After months of speculation, Apple’s CEO Steve Jobs on Wednesday unveiled the iPad, a handheld, tablet-sized computer that gadget lovers, legions of Apple product users and tech pundits have been buzzing about since early last year.
In fact, the anticipation, predictions and supposed “leaked” photos and specifications over the last several months were being published and tweeted about at such a feverish pitch, many people in the last few days began delivering humorous posts and tweets that this Apple device would be so incredible that it would “cure cancer,” “deflect asteroids away from Earth” and “radically reduce humankind’s carbon footprint.”
The iPad introduction event did little to downplay the preceding hyperbole, and Steve Jobs and crew continually described it with superlatives such as “magical” and “revolutionary” and pitched that this new device would be offered at an “unbelievable price.”
Positioned as a bridge product between a smartphone (e.g., iPhone/iPod Touch) and a laptop (e.g., Macbook Pro), Jobs outlined key tasks this iPad could do phenomenally well — browsing, email, photos, video, music, games and ebooks — but he was very clear that unless it did so better than anything else on the market, it had no reason for existing, implying that the iPad was the perfectly positioned device optimized to perform those tasks.
Jobs then proceeded to demonstrate the device and tout its features (and you can see the entire keynote yourself streamed here) and it is amazing that so much capability is packed in to such a small device:
9.7-inch diagonal, LED-backlit display features IPS technology (very clear, great viewing angles) at 1024×768 pixels (132 pixels per inch)
A half-inch thick and just 1.5 pounds (1.6 pounds for 3G)
9.5 inches x 7.5 inches
1 GHz Apple A4 chip (created by Apple in silicon, a MAJOR development from this company and one that is certain to set them apart from others trying to emulate their devices)
Multi-Touch display over its entire surface
Three models with 16 GB, 32 GB and 64 GB solid-state hard drives.
10-hour battery life (though one online reporter quipped, “Is that ‘real’ hours or ‘Apple’ hours?” referring to Apple’s often-exaggerated claims for battery life under only the most perfect conditions)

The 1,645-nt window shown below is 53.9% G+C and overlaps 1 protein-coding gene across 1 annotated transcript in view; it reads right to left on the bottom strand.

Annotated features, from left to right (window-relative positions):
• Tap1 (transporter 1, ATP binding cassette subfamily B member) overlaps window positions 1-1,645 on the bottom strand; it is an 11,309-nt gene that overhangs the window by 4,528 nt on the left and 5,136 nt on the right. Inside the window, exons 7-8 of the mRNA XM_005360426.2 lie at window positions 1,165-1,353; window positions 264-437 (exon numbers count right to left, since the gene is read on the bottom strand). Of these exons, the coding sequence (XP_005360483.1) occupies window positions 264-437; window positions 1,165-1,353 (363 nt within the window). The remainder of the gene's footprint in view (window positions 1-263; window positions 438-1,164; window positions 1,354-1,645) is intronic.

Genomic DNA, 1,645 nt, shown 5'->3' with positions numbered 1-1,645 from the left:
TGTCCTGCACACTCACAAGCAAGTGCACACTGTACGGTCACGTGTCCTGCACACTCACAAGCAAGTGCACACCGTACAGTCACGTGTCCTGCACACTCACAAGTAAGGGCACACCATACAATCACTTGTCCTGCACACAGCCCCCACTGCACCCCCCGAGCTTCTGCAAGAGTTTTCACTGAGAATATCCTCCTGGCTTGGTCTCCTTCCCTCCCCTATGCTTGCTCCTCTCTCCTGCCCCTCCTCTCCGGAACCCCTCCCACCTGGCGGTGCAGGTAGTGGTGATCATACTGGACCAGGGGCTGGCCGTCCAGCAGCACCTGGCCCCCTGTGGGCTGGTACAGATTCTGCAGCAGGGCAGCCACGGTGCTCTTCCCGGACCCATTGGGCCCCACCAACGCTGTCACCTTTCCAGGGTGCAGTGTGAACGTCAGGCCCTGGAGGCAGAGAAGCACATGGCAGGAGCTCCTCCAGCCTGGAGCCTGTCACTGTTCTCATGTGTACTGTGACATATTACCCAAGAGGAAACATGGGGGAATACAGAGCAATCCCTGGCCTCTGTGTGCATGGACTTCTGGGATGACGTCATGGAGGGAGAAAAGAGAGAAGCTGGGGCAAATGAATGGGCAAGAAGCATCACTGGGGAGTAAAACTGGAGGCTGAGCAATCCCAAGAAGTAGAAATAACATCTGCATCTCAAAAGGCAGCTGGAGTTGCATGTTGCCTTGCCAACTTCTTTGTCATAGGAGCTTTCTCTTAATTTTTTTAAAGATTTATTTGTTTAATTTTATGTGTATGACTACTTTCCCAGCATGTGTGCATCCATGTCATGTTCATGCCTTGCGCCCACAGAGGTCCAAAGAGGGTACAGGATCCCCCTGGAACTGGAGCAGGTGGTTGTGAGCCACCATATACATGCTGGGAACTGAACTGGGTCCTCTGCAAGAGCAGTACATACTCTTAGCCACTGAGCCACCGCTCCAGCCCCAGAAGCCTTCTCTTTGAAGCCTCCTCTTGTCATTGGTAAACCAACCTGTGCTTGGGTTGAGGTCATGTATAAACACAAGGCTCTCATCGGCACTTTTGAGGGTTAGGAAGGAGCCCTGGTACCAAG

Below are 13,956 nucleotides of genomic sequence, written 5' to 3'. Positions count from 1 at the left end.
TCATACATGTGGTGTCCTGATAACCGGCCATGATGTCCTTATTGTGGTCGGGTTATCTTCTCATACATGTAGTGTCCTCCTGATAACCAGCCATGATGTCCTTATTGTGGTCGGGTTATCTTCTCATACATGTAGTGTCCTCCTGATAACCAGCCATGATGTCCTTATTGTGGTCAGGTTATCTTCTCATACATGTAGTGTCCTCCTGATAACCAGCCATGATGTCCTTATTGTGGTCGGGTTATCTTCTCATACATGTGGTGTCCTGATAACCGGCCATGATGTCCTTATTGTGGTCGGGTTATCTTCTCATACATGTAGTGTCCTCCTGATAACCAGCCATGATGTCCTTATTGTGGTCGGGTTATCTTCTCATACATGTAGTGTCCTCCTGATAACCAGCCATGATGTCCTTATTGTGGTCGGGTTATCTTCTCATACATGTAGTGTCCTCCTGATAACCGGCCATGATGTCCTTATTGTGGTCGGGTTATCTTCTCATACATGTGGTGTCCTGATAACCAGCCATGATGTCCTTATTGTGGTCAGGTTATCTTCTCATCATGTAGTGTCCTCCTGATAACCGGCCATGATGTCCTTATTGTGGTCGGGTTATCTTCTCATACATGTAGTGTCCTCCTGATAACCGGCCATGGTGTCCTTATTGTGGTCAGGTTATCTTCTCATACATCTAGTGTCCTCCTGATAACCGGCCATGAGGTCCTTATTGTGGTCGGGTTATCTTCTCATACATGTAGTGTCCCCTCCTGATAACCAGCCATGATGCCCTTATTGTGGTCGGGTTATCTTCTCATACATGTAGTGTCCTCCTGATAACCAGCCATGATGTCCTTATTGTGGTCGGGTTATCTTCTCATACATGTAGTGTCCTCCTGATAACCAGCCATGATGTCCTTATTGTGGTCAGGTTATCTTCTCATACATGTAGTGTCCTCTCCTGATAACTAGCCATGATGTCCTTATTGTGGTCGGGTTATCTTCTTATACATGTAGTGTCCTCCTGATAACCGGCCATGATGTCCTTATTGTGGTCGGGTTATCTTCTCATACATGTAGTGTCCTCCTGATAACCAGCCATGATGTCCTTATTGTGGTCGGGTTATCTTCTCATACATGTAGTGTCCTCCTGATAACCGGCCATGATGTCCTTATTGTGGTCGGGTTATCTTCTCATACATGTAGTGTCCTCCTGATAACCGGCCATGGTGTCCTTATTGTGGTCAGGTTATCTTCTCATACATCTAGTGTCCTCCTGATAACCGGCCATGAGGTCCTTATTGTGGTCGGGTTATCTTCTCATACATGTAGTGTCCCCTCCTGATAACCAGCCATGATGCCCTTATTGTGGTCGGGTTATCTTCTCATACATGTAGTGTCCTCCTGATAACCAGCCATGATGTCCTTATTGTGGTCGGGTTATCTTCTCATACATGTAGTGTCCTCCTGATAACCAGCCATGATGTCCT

Several models with Wifi and 3G (mobile) wireless connections
Soft keyboard (comes up right on the display like an iPhone keyboard).
Pricing is interesting, but there is uncertainty over which model to buy because of the unusual number of variables that are atypical for Apple as it works hard at limiting the choices to make it simpler to decide on which product to buy:
In addition, there is a cost to the 3G services.The iPad has 3G through AT&T, there is no contract, and an iPad user can cancel at any time. For 250 MB of data a month, the cost is $14.99 per month, and one with unlimited data use is $29.99.
NOT EVERYONE SEES IPAD AS MAGICAL AND REVOLUTIONARY
After the introduction event, many Minnesota Twitter users began to tweet that they were a little disappointed in what they saw revealed — especially compared with all the buzz during the time preceding its launch — and using words and phrases like, “Yawn,” “I was underwhelmed” and “I’ll stick with my cheap netbook.”
Within a couple of hours after the launch, many of us noted something fairly unprecedented with any technology announcement over the last several years: virtually every single link on the blog/article technology tracking site, TechMeme, was filled with iPad posts linking to dozens and dozens of other posts and articles. Many were from mainstream news organizations, several from nationally known technology news blogs and sites, and some from pundits within related communities, like those in the open-source software movement, who have concerns about whether this device will be closed and proprietary (like today’s iPhone, which controls what software can run on it) or would be open to run any software that works on its operating system, like a personal computer does today.
Even Twin Cities developer and gadget lover Eric Caron is not yet convinced:
Ignoring all jokes about the less-than-creative name, I’m finding it hard to see anything that’s worthy of Steve Jobs’ quote, “This will be the most important thing I’ve ever done.” I expected something unexpected, but there’s nothing in the iPad that I want to talk about at the water cooler.